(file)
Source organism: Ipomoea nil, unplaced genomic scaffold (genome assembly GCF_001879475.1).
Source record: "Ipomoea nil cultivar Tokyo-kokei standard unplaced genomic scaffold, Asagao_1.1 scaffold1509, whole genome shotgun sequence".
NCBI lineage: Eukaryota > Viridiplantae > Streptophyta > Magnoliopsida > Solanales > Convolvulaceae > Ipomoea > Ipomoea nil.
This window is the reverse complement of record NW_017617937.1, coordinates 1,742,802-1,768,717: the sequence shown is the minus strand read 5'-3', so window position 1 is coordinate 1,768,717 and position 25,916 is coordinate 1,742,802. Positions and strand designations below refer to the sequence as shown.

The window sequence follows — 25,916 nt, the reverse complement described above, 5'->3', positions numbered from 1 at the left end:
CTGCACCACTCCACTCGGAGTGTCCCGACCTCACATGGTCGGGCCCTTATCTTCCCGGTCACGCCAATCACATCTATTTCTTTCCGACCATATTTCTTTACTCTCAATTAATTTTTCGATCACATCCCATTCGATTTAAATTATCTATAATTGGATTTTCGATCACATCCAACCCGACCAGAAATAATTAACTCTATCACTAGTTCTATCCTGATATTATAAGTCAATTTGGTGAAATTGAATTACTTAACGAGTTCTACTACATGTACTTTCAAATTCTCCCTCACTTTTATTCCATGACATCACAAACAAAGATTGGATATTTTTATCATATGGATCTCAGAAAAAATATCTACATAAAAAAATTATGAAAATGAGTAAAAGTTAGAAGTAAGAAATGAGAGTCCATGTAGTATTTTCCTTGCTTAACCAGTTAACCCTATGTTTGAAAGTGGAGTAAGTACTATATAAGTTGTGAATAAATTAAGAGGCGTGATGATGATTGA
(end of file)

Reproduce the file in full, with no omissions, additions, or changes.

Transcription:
Source organism: Ipomoea nil, unplaced genomic scaffold (genome assembly GCF_001879475.1).
Source record: "Ipomoea nil cultivar Tokyo-kokei standard unplaced genomic scaffold, Asagao_1.1 scaffold1509, whole genome shotgun sequence".
NCBI lineage: Eukaryota > Viridiplantae > Streptophyta > Magnoliopsida > Solanales > Convolvulaceae > Ipomoea > Ipomoea nil.
This window is the reverse complement of record NW_017617937.1, coordinates 1,742,802-1,768,717: the sequence shown is the minus strand read 5'-3', so window position 1 is coordinate 1,768,717 and position 25,916 is coordinate 1,742,802. Positions and strand designations below refer to the sequence as shown.

The window sequence follows — 25,916 nt, the reverse complement described above, 5'->3', positions numbered from 1 at the left end:
CTGCACCACTCCACTCGGAGTGTCCCGACCTCACATGGTCGGGCCCTTATCTTCCCGGTCACGCCAATCACATCTATTTCTTTCCGACCATATTTCTTTACTCTCAATTAATTTTTCGATCACATCCCATTCGATTTAAATTATCTATAATTGGATTTTCGATCACATCCAACCCGACCAGAAATAATTAACTCTATCACTAGTTCTATCCTGATATTATAAGTCAATTTGGTGAAATTGAATTACTTAACGAGTTCTACTACATGTACTTTCAAATTCTCCCTCACTTTTATTCCATGACATCACAAACAAAGATTGGATATTTTTATCATATGGATCTCAGAAAAAATATCTACATAAAAAAATTATGAAAATGAGTAAAAGTTAGAAGTAAGAAATGAGAGTCCATGTAGTATTTTCCTTGCTTAACCAGTTAACCCTATGTTTGAAAGTGGAGTAAGTACTATATAAGTTGTGAATAAATTAAGAGGCGTGATGATGATTGA